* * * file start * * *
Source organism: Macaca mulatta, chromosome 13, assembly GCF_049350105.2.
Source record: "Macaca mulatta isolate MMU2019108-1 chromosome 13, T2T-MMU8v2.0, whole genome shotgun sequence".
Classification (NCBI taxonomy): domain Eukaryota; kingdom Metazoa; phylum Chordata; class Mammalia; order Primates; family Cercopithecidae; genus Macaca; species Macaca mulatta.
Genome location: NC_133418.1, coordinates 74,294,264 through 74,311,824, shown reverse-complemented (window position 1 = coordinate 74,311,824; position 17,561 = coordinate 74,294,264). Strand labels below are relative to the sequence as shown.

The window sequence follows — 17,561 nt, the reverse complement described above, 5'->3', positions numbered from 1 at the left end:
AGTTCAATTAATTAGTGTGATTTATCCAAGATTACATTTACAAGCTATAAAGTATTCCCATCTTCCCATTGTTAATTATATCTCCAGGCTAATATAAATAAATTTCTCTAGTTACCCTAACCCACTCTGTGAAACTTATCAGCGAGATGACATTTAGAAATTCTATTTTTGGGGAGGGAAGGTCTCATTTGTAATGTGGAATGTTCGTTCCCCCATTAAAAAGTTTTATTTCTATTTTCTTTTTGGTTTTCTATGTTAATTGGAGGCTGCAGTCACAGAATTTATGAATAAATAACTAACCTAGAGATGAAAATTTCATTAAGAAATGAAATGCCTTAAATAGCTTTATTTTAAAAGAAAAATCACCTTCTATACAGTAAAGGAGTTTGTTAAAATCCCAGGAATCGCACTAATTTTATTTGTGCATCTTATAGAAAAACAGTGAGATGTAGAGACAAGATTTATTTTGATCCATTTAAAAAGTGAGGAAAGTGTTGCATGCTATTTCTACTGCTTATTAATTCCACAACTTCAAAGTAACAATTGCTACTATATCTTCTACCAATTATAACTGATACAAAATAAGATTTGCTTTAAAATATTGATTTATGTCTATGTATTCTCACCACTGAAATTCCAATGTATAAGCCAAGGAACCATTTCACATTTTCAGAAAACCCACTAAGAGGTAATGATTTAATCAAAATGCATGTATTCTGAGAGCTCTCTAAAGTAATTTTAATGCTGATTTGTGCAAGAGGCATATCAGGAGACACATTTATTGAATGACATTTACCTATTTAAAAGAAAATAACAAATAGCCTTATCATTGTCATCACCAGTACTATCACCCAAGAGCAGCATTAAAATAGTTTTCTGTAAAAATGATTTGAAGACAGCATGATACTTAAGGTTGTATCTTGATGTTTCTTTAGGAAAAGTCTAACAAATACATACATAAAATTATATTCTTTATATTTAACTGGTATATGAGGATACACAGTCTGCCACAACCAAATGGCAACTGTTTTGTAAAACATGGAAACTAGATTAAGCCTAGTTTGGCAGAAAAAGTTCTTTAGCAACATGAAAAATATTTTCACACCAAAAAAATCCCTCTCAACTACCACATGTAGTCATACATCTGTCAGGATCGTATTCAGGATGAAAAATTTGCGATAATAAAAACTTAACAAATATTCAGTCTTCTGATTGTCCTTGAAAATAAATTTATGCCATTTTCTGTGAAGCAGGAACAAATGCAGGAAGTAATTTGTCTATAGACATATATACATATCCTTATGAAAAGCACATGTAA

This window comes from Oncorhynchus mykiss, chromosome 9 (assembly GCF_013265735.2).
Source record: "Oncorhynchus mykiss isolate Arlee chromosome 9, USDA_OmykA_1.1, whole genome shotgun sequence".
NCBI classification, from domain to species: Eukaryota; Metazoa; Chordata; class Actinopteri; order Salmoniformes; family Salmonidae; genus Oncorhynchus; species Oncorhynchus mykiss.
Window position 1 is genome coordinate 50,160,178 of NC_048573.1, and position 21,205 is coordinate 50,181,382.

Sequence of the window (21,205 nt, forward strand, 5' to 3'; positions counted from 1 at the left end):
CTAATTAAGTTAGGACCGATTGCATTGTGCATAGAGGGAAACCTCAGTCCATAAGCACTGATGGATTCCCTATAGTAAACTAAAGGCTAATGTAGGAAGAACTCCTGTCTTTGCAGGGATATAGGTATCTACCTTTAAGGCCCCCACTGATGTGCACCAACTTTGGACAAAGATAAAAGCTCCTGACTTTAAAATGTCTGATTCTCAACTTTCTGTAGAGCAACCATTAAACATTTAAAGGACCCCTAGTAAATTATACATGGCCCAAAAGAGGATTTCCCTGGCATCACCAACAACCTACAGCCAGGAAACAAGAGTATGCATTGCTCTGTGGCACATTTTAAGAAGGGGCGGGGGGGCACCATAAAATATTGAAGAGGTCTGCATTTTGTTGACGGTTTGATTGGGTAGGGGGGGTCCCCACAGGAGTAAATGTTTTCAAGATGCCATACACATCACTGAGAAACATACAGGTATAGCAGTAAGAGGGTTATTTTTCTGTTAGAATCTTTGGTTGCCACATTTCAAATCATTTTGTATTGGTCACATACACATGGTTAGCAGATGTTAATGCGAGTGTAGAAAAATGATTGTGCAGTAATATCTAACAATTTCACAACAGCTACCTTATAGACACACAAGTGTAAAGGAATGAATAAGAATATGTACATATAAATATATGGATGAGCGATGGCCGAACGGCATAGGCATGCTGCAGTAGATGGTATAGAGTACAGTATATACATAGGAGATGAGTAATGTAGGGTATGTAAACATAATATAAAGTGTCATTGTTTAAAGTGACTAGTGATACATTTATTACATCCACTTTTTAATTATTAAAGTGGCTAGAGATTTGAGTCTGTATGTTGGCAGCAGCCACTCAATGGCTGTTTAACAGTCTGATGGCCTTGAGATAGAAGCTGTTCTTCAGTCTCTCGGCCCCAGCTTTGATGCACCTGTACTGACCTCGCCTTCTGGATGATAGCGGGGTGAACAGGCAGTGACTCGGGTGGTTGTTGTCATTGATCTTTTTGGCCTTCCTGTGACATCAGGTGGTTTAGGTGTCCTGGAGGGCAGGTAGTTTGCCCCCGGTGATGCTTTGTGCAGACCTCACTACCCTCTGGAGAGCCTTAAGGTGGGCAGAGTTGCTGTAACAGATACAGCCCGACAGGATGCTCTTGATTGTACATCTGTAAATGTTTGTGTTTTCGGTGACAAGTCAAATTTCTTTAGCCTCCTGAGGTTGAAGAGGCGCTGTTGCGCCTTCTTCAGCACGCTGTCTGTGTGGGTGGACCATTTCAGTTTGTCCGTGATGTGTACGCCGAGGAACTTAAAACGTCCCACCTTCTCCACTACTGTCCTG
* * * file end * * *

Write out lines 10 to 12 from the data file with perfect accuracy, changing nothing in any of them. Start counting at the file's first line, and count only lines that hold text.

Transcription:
Window position 1 is genome coordinate 50,160,178 of NC_048573.1, and position 21,205 is coordinate 50,181,382.

Sequence of the window (21,205 nt, forward strand, 5' to 3'; positions counted from 1 at the left end):
CTAATTAAGTTAGGACCGATTGCATTGTGCATAGAGGGAAACCTCAGTCCATAAGCACTGATGGATTCCCTATAGTAAACTAAAGGCTAATGTAGGAAGAACTCCTGTCTTTGCAGGGATATAGGTATCTACCTTTAAGGCCCCCACTGATGTGCACCAACTTTGGACAAAGATAAAAGCTCCTGACTTTAAAATGTCTGATTCTCAACTTTCTGTAGAGCAACCATTAAACATTTAAAGGACCCCTAGTAAATTATACATGGCCCAAAAGAGGATTTCCCTGGCATCACCAACAACCTACAGCCAGGAAACAAGAGTATGCATTGCTCTGTGGCACATTTTAAGAAGGGGCGGGGGGGCACCATAAAATATTGAAGAGGTCTGCATTTTGTTGACGGTTTGATTGGGTAGGGGGGGTCCCCACAGGAGTAAATGTTTTCAAGATGCCATACACATCACTGAGAAACATACAGGTATAGCAGTAAGAGGGTTATTTTTCTGTTAGAATCTTTGGTTGCCACATTTCAAATCATTTTGTATTGGTCACATACACATGGTTAGCAGATGTTAATGCGAGTGTAGAAAAATGATTGTGCAGTAATATCTAACAATTTCACAACAGCTACCTTATAGACACACAAGTGTAAAGGAATGAATAAGAATATGTACATATAAATATATGGATGAGCGATGGCCGAACGGCATAGGCATGCTGCAGTAGATGGTATAGAGTACAGTATATACATAGGAGATGAGTAATGTAGGGTATGTAAACATAATATAAAGTGTCATTGTTTAAAGTGACTAGTGATACATTTATTACATCCACTTTTTAATTATTAAAGTGGCTAGAGATTTGAGTCTGTATGTTGGCAGCAGCCACTCAATGGCTGTTTAACAGTCTGATGGCCTTGAGATAGAAGCTGTTCTTCAGTCTCTCGGCCCCAGCTTTGATGCACCTGTACTGACCTCGCCTTCTGGATGATAGCGGGGTGAACAGGCAGTGACTCGGGTGGTTGTTGTCATTGATCTTTTTGGCCTTCCTGTGACATCAGGTGGTTTAGGTGTCCTGGAGGGCAGGTAGTTTGCCCCCGGTGATGCTTTGTGCAGACCTCACTACCCTCTGGAGAGCCTTAAGGTGGGCAGAGTTGCTGTAACAGATACAGCCCGACAGGATGCTCTTGATTGTACATCTGTAAATGTTTGTGTTTTCGGTGACAAGTCAAATTTCTTTAGCCTCCTGAGGTTGAAGAGGCGCTGTTGCGCCTTCTTCAGCACGCTGTCTGTGTGGGTGGACCATTTCAGTTTGTCCGTGATGTGTACGCCGAGGAACTTAAAACGTCCCACCTTCTCCACTACTGTCCTG